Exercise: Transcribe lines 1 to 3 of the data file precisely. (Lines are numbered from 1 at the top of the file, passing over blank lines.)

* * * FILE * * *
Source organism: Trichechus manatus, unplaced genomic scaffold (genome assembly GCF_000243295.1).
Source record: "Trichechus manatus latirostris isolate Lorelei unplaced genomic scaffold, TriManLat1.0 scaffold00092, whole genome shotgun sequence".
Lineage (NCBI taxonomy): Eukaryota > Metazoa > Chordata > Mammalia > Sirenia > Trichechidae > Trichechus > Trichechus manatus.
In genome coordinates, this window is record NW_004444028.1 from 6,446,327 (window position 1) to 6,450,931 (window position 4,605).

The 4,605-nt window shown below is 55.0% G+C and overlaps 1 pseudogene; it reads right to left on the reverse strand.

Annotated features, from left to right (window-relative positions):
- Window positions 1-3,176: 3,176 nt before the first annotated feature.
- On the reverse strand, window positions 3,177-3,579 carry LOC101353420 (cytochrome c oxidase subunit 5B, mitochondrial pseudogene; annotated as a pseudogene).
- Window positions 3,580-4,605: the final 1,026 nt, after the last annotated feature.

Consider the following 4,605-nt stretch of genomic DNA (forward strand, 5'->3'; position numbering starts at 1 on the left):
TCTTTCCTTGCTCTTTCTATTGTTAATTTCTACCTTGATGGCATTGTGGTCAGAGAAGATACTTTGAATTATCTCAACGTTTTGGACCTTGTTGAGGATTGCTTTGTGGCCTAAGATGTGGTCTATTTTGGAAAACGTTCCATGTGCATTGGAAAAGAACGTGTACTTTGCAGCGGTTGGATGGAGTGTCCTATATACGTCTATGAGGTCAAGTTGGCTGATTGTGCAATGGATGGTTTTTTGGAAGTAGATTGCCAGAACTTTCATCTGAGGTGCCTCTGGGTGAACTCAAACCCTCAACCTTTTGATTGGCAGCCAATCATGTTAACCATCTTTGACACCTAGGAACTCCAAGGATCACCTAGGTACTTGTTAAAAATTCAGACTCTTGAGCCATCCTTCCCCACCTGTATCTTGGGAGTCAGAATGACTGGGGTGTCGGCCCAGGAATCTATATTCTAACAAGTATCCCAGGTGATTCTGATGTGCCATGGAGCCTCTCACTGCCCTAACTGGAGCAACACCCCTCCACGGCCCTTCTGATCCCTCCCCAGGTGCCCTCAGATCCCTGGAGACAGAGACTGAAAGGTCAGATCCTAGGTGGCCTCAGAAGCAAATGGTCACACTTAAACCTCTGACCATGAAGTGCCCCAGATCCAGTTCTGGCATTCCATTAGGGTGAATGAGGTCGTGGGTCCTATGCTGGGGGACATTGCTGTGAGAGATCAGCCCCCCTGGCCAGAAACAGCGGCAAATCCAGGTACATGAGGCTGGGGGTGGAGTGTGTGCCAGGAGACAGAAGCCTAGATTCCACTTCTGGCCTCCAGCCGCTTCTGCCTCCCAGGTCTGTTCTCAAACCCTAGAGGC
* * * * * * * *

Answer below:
Source organism: Trichechus manatus, unplaced genomic scaffold (genome assembly GCF_000243295.1).
Source record: "Trichechus manatus latirostris isolate Lorelei unplaced genomic scaffold, TriManLat1.0 scaffold00092, whole genome shotgun sequence".
Lineage (NCBI taxonomy): Eukaryota > Metazoa > Chordata > Mammalia > Sirenia > Trichechidae > Trichechus > Trichechus manatus.